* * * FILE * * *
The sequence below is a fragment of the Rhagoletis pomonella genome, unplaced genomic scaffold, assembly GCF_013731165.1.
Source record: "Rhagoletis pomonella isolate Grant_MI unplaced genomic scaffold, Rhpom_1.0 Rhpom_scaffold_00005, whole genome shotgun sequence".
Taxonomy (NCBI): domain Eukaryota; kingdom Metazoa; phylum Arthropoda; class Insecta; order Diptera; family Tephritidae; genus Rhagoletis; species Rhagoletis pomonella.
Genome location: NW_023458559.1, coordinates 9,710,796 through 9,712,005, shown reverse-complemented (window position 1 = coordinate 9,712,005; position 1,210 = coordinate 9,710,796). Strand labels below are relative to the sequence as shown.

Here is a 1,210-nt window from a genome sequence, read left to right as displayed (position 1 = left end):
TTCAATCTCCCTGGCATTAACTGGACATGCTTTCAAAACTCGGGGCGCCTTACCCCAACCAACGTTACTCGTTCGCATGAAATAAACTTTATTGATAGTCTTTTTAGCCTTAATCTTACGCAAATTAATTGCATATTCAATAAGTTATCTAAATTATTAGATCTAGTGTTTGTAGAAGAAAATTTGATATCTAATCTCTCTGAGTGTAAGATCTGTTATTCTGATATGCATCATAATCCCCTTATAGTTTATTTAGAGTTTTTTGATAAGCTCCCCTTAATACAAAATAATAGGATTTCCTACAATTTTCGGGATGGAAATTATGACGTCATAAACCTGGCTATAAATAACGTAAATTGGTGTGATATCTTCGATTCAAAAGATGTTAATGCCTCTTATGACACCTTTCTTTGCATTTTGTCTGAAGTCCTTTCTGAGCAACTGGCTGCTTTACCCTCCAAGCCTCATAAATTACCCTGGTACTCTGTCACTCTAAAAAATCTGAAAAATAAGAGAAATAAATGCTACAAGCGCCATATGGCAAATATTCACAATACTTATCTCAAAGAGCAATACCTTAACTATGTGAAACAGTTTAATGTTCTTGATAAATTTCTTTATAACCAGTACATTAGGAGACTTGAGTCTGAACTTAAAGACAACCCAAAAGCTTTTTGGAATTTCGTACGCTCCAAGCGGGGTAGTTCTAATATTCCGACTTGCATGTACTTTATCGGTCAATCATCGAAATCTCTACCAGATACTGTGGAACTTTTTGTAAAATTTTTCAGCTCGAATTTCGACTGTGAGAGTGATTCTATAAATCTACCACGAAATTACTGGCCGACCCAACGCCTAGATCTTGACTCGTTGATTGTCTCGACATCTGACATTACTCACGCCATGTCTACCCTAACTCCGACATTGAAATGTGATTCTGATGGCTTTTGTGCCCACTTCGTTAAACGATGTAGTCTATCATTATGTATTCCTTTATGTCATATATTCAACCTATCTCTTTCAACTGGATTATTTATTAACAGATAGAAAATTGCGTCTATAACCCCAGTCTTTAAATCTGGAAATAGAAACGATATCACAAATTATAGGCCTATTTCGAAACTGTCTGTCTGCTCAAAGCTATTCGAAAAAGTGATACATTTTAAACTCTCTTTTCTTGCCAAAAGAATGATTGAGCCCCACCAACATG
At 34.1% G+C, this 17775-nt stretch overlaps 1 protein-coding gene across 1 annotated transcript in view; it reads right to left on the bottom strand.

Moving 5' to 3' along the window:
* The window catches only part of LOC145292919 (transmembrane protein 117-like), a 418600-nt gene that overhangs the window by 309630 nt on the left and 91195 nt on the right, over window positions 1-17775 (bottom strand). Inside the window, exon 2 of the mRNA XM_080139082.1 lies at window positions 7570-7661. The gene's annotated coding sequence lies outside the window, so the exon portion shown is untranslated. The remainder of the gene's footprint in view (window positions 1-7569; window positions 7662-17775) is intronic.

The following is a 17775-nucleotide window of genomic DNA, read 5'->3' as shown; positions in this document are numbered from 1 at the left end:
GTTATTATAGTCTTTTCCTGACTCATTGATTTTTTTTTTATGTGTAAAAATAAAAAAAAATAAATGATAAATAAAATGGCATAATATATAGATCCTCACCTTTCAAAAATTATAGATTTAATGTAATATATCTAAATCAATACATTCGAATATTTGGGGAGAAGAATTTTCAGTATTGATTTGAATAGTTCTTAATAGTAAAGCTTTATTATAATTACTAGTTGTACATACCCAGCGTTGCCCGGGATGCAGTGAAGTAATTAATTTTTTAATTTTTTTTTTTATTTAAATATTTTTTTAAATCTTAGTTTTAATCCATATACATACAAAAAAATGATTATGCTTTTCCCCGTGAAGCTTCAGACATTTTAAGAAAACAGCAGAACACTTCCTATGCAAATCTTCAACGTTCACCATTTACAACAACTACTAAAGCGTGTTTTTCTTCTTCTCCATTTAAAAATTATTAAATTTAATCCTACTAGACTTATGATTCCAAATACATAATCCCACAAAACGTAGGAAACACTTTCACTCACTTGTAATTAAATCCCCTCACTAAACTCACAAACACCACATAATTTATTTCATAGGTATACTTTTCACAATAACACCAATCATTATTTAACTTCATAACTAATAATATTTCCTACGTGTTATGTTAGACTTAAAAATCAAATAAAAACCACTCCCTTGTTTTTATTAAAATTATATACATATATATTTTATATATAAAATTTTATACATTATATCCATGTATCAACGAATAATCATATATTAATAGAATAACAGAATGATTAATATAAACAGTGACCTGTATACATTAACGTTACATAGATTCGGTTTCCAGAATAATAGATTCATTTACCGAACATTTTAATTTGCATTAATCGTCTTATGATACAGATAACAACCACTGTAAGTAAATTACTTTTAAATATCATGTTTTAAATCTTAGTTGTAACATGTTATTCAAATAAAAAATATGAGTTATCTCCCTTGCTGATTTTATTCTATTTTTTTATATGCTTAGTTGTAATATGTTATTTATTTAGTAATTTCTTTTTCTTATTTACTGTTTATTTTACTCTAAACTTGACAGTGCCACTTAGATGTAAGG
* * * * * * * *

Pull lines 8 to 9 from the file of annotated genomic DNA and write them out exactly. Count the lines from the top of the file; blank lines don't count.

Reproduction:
Moving 5' to 3' along the window:
* The window catches only part of LOC145292919 (transmembrane protein 117-like), a 418600-nt gene that overhangs the window by 309630 nt on the left and 91195 nt on the right, over window positions 1-17775 (bottom strand). Inside the window, exon 2 of the mRNA XM_080139082.1 lies at window positions 7570-7661. The gene's annotated coding sequence lies outside the window, so the exon portion shown is untranslated. The remainder of the gene's footprint in view (window positions 1-7569; window positions 7662-17775) is intronic.